A Buying Guide for LCD Televisions

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A Buying Guide for LCD Televisions

LCD (Liquid Crystal Display) televisions represent the most popular form of image production technology in commercial televisions. LCD replaced CRT as the dominant technology in televisions in 2003 and counted sales of nearly 43M in the first quarter of 2012 alone. LCD TVs are dramatically thinner and brighter than equivalent CRT televisions. With advances in technology and lower cost of production, large scale LCD panels can be made for relatively cheap. Besides televisions, LCD technology finds use in a number of other devices, including mobile phones, tablets, and digital camera screens.

About LCD Televisions

A LCD display panel responds to electric currents. Pictures are displayed by blocking or allowing light through. Each pixel represents a solution of TN (Twisted Nematic) liquid crystals sandwiched between two planes of polarised glass, such that the intensity of light passing through can be manipulated. Depending on the amount of voltage passing through the matrix, the TN crystals twist or untwist, allowing light to pass through, making it possible to reproduce images.

Light in a LCD television may be provided by an array of cold cathode fluorescent lamps (CCFLs) or a series of LED lights. This is the reason why LCD is called a 'backlit' display technology. TN liquid crystals basically act as shutters equipped with a colour filter that blocks out all but the red, green, and blue (RGB) component of light. Any colour may be produced by mixing these three basic RGB colours in the correct proportion. The TN liquid crystals are sensitive to electric currents. As current passes through the display, selective 'shutters' open and close, enabling the production of images on screen. LCD displays were first developed in the 1980s for use in computer screens.

These earlier displays suffered from low refresh rates, high cost and poor image quality. Subsequent research in the field, propped by the inefficiencies of the dominant CRT technology led to several breakthroughs in early half of this century. By the mid-2000s, LCD television prices were at par with CRT, and lower than the competing plasma technology, making LCD the dominant technology in commercial televisions.

Buying LCD Televisions

LCD televisions vary wildly in price and quality, depending on the underlying technology. Physical specifications alone may not be enough to give an idea of the image quality of a LCD television; it is often beneficial to compare actual performance first-hand. That said, there are several factors that must be considered when purchasing a LCD television.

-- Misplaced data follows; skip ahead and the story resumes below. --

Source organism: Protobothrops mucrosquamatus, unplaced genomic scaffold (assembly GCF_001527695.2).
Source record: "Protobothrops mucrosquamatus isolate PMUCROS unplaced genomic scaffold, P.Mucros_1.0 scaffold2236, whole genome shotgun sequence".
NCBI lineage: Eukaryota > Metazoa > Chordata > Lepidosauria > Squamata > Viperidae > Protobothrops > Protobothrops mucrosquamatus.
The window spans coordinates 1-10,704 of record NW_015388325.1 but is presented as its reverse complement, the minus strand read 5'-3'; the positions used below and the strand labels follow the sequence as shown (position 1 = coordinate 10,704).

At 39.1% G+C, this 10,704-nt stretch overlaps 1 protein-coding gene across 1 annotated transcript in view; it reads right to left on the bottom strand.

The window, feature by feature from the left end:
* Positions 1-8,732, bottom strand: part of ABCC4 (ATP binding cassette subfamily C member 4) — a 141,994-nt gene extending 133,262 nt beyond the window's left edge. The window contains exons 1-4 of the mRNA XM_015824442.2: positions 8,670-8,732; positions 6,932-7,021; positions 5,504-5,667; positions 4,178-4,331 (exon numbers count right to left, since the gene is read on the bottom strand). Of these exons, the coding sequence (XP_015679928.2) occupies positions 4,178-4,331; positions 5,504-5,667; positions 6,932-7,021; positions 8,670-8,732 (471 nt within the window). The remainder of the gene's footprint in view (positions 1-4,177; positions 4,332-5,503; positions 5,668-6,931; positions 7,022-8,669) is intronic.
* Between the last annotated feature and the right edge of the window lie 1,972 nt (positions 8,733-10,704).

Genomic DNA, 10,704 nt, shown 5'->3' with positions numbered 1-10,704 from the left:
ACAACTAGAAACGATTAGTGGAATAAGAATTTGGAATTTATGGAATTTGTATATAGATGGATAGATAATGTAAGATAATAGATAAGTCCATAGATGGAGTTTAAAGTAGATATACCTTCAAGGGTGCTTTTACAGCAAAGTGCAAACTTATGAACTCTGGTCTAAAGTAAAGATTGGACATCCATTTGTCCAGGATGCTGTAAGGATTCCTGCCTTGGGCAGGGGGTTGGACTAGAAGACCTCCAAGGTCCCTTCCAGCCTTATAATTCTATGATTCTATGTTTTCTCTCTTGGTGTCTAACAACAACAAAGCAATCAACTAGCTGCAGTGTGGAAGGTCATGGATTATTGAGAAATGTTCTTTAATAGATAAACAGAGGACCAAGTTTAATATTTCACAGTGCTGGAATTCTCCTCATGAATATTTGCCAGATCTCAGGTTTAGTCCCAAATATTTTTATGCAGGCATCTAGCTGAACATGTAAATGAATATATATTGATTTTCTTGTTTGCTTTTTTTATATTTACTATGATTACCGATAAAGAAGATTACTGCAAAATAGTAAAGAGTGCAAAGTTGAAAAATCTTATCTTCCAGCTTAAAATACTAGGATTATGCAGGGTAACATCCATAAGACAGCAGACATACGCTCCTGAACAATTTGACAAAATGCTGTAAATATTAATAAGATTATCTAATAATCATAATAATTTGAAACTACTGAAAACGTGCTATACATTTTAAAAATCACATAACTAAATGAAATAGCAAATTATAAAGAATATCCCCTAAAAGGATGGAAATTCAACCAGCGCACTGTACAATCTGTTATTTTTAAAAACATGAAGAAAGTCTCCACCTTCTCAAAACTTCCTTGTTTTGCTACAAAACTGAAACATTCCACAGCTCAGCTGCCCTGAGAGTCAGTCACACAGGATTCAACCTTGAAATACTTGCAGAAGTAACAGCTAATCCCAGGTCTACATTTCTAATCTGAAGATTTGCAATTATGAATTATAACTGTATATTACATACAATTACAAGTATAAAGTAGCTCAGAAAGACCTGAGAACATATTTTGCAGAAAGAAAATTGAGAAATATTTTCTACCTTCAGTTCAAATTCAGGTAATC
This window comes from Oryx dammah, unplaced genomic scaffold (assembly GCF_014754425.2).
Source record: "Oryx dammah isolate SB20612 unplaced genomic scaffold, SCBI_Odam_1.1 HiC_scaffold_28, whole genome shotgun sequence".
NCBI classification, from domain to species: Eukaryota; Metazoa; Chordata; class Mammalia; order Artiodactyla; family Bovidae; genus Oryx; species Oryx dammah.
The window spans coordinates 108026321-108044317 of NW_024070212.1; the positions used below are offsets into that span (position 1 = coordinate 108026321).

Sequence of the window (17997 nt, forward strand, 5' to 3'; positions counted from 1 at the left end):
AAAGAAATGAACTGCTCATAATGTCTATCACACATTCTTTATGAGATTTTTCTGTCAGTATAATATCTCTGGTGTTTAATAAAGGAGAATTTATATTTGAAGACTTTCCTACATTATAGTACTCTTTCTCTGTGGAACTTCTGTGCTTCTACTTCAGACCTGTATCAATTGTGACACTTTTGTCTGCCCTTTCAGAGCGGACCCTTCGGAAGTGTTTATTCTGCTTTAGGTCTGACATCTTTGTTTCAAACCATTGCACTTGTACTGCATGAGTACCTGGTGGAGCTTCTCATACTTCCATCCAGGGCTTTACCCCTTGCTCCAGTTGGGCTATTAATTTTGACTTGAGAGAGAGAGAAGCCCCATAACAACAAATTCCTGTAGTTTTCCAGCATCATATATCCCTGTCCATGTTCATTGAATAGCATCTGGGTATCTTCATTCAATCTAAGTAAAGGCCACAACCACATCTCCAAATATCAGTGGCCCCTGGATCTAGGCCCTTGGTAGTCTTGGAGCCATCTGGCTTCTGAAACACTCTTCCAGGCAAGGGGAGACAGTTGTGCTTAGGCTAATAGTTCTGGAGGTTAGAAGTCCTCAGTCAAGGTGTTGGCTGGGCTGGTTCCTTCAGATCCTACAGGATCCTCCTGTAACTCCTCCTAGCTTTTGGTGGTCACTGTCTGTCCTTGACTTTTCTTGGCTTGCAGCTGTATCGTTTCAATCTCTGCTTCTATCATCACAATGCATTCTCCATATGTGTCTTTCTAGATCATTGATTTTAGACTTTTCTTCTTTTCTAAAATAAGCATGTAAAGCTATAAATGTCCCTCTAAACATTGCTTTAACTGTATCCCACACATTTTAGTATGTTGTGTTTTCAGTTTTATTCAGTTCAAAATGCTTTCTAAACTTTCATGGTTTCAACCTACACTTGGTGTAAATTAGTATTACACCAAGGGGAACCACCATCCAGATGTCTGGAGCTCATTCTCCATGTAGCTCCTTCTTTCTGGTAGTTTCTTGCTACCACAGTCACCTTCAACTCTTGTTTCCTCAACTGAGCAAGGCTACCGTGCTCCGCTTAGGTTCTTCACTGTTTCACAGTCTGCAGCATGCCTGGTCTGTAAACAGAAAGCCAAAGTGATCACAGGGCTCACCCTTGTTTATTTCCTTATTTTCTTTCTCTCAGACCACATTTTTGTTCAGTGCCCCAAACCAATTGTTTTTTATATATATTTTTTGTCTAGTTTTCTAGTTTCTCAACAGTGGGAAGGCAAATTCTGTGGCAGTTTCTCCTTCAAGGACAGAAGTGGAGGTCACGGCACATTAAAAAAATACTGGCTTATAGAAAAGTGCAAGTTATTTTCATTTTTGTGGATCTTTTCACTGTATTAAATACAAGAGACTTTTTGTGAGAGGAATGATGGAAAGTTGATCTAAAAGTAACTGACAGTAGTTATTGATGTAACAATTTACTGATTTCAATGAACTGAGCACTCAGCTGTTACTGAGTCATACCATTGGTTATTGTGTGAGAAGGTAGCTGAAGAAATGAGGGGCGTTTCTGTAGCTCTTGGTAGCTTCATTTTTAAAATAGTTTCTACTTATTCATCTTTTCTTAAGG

LCD Television Screen Resolution

Resolution represents the maximum number of pixels displayed by the LCD television. It is an important indicator of quality in LCD TVs. The higher the resolution, the better the picture quality provided the picture input device (a Blu-Ray player, digital set-top box or gaming console) also supports the higher resolution. LCD television resolution is denoted by the number of vertical pixels supported by the screen. Thus, 1080p (more on 'p' below) means the screen has a minimum vertical pixel count of 1080. Broadly speaking, LCD TV screen resolutions may be categorised as follows:


Horizontal Pixels

Vertical Pixels





576p resolution has almost been deprecated but may be found in small screens (23 inches and below). Screens of this resolution are often used in non-television devices, however, such as digital picture frames, digital clocks, etc.




720p resolution is classified as 'HD', although it has largely been replaced by the higher 1080p resolution in most televisions sold today. TVs below 40-inches may still use 720p resolution, however.




1080p resolution is often called 'True HD'. This is the highest resolution in current commercial grade televisions. To take full advantage of 1080p LCD televisions, it is important to have a supporting input source capable of 1080p resolution.




Although 1080i is the same resolution as 1080p, the picture quality is markedly poorer. The 'i' in 1080i stands for 'interlaced' scanning which results in quality loss.

Interlaced and Progressive Scanning Explained

In the above table of LCD television resolution, the 'p' stands for 'progressive scanning', while 'i' stands for 'interlaced scanning'. Progressive scanning means that the TV displays images by scanning every horizontal row of pixels. Televisions with interlaced scanning, on the other hand, display images by scanning only every second row of pixels. While this reduces power consumption and improves refresh rate, interlaced scanning results in a markedly poorer image quality as compared with progressive scanning.

LCD Television Aspect Ratio

Aspect ratio refers to width to height proportion of a TV screen. An aspect ratio of 16:9 means that there 16 inches of width for every 9 inches of height on the screen. Common aspect ratio specifications of LCD televisions can be classified as follows:

4:3 (Standard TV)

4:3 aspect ratio means that there are four inches of width for every three inches of height. This is the aspect ratio of standard, non-HD televisions. Few LCD televisions sold today support 4:3 aspect ratio.


5:4 aspect ratio may be found in some computer monitors but is very rare in LCD televisions. Some older LCD TV models may support 5:4 ratio.

16:9 (Widescreen)

16:9 is the standard aspect ratio of most LCD televisions. It is also called 'widescreen' ratio. Most modern media devices such as Blu-Ray players, video game consoles and digital set-top boxes support 16:9 aspect ratio.